Justin Brady 6:16
Now, this is the seems like a very, it’s fascinating, and I love it. And I think it’s an incredible, incredible way to demonstrate leadership insights to teams. But I have to ask, How on earth did you or someone else make this kind of connection with this, just let’s take let’s take an orchestra to a business meeting, like, where, how does this work?
Roger Nierenberg 6:44
Well, if you’re asking the history of how it happened. I was very passionate about expanding the audience for classical music. I knew that there were a lot of people who were, you know, bright and curious and well educated and all but who were barred from the experience were barred from the experience of really hearing and feeling the music, because of because of just the way their lives went. And they, they didn’t, they weren’t exposed to it, and the right kind of way and, and they feel uncomfortable about it, they, they feel shut out of it. And I was, I was curious about whether there was a way to, to get beyond that to get through that barrier. And that’s what I was experimenting with. Interesting and, and then I invented this, and I had no idea that was going to have value, a business value. But when I started doing it, and especially doing it for business organizations, they I started getting this feedback that I continue to get that this is the most powerful leadership training that I’ve ever had in my career.
Justin Brady 7:54
I can’t imagine. I mean, it’s, it’s great, it’s fascinating. So I have to know did this grow your audience sizes and or did you just find a whole new avenue?
Roger Nierenberg 8:06
I think I found a whole new avenue because because what I did was I followed opportunity and the the business world which, after all, is a competition and people are trying to stay ahead and trying to survive and all that they were much more receptive to this kind of strange thing than my own field, which is in a kind of a organizations are working so hard just to keep themselves afloat that they haven’t really yet seen, what is what I saw in that, and they don’t really believe that this could actually open up people’s imaginations and ears to hearing this kind of music. So I just followed the opportunity. So So I’ve had hundreds of clients in the times that I’ve been doing it. And because I customize every session for each client, I find out what their ambitions are, and what their challenges are. And then I devise the role play exercises for that I have learned a lot about business organizations enough so that I eventually wrote a book about this. And the target audience was both it was both business executives who want to become more effective leaders, and also conductors who want to learn how to be more effective in conducting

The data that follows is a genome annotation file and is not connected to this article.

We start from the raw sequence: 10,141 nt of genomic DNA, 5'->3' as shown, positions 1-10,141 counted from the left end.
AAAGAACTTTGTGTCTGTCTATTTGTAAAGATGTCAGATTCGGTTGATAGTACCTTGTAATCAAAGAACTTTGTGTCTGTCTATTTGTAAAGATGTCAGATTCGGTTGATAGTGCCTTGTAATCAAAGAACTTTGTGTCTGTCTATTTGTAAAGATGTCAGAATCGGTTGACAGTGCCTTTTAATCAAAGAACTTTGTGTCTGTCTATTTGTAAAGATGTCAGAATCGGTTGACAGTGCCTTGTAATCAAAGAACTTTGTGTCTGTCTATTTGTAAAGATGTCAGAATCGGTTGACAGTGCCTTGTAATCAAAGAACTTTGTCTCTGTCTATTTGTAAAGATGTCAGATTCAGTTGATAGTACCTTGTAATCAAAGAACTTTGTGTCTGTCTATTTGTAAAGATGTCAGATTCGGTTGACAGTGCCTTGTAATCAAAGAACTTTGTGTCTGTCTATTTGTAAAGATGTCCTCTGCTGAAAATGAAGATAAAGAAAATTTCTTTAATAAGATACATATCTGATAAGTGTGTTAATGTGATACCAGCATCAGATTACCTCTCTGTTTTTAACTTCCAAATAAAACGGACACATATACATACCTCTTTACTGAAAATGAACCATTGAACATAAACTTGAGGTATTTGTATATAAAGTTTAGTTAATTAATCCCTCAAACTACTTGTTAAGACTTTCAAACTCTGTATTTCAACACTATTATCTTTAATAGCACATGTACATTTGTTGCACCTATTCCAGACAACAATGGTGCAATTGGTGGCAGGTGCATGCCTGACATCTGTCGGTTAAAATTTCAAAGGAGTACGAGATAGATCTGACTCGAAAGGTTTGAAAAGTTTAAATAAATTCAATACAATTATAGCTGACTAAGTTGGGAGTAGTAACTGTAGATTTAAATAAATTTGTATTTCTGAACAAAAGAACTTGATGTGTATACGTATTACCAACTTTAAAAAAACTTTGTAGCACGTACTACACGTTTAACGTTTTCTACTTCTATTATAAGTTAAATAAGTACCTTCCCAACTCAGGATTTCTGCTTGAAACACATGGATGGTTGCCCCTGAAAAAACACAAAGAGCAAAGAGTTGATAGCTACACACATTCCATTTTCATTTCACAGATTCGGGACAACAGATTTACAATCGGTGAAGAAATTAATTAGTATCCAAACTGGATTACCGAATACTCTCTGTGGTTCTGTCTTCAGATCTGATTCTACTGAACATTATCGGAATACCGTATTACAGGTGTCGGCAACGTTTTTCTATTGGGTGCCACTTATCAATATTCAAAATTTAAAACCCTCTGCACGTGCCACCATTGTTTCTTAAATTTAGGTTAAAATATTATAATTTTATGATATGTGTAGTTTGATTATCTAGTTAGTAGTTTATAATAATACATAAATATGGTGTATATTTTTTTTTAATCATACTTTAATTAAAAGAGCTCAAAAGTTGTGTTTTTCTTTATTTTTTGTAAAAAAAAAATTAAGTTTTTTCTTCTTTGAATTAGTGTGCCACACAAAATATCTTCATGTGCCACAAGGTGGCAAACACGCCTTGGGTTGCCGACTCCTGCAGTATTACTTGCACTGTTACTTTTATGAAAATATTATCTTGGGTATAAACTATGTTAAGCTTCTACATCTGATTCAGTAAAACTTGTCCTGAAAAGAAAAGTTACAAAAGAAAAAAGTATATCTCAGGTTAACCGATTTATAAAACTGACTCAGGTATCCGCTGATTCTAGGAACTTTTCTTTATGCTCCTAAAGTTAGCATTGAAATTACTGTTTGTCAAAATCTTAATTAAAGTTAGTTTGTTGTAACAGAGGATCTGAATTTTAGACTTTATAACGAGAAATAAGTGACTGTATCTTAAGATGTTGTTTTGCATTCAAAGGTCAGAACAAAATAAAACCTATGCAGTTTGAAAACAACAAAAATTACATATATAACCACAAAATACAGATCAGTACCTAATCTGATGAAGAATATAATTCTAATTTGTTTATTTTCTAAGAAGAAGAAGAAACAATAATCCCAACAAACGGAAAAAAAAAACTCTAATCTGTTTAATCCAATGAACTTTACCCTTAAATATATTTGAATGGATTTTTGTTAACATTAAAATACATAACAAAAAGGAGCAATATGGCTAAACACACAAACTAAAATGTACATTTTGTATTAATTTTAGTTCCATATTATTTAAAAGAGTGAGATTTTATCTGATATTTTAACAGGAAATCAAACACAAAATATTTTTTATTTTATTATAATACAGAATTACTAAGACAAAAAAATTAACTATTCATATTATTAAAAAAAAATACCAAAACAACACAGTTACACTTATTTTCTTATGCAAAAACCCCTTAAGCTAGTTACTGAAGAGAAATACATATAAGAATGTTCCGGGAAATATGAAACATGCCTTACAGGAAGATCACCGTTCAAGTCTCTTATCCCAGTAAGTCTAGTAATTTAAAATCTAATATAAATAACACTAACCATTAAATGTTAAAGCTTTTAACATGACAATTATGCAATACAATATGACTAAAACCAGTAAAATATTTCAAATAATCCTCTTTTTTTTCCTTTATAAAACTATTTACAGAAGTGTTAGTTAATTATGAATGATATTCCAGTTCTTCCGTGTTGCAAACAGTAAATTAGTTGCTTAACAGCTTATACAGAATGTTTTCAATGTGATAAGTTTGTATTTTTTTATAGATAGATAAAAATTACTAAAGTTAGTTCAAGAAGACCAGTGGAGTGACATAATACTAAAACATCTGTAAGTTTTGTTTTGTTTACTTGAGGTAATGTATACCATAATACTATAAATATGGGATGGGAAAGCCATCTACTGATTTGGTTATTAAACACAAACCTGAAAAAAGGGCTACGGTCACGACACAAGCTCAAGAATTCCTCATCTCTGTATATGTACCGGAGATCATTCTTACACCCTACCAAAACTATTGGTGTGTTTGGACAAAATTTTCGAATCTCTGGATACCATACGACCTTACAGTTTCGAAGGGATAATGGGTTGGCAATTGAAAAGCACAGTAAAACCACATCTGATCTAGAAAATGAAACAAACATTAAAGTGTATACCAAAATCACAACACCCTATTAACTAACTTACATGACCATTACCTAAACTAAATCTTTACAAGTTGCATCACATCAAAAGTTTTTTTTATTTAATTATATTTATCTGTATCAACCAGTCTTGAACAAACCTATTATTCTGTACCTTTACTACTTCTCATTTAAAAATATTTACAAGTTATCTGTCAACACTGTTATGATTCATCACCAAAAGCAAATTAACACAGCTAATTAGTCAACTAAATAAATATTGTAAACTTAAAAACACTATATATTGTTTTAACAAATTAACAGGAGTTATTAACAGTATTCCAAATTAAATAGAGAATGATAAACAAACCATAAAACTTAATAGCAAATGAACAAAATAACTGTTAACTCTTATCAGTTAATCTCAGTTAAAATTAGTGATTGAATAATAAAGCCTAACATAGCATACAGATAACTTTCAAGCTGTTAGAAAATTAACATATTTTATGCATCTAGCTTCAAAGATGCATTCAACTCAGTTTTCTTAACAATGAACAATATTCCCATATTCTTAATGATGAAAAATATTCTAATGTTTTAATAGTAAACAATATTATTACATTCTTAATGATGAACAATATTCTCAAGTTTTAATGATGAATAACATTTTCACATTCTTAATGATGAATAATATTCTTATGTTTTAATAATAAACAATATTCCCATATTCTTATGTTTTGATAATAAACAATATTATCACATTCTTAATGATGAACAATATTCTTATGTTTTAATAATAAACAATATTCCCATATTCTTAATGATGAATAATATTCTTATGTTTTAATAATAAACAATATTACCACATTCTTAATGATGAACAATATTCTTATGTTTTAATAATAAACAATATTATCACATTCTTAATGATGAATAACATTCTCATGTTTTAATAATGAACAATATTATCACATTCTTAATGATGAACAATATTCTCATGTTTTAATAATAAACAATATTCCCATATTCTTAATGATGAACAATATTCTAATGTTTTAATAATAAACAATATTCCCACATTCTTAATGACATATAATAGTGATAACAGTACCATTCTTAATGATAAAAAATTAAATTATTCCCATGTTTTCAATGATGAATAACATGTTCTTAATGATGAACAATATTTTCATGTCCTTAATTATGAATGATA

Justin Brady 9:33
What’s the name of that book?
Roger Nierenberg 9:35
it’s called Maestro, A surprising story about leading by listening.
Justin Brady 9:41
I love that! And that’s one of the things we talked a lot about on the podcast is listening. And, you know, one of the challenges in harping on listening is that as soon as you say as, as an organization, what you need to work on is better listening. As soon as you say that people don’t listen. And they say, yeah, we already do that. We already I mean, this is, this is obvious, I learned how to do that when I was, you know, one, and they just, it goes right over their head, but you’re hitting on an area we talked a lot about is true listening is really peeling back when the word someone says, to look for meaning, and really internalizing what they’re saying and what they’re going through. That’s, that’s true, listening, through listening, shutting up and allowing people to express themselves and then asking follow up questions to dig in deeper, and then and then applying that to your own life. And so many people have difficulty with that. So how does this practically work? Do people come to your space in New York City? Or do you guys move the entire orchestra into another space and meet them where they’re at,
Roger Nierenberg 10:47
I go to wherever the meeting is. And wherever that is, I engage musicians from that locality. So that it’s a very good just in time organization. Because let’s say the meeting is at 11 o’clock. Well, then, at 930, I meet for the first time, this local orchestra, wherever it is, now, I’m going to Dallas tomorrow, and I’ll be doing a session there. Tomorrow is Thursday. So I’ll be doing a session on Friday, and, and then I’ll be going to Minnesota. But, but next year, I’ll be going to London and to Singapore and, and Thailand and Brazil. And I’ve done it really all over the world. And I always engage the local orchestra. And part of the kind of like, the way that this experience is so disarming is that people can’t believe that I just met that orchestra 90 minutes ago, and spent 60 minutes with them. And that it’s real, it’s actually happening. And huh. And that it’s completely unscripted.
So it’s just, you can’t refute it, because it just happened in front of you. Right. So let me say just a little bit about listening. Because I was really interested in what the remarks you said about listening. Part of the reason that people resist hearing about listening, is because listening means so many things. And what those lectures who lecture about listening can do is they can’t demonstrate what listening actually is. But one of the things that I frequently do is, I have the, I have the orchestra play without a conductor and the orchestra, so very good at that they know how to organize themselves, and who to follow, and all that. And then I will ask the orchestra to play in various different ways, I give them one after another, do it this way, do it that way. And the only way that they can do that is listening.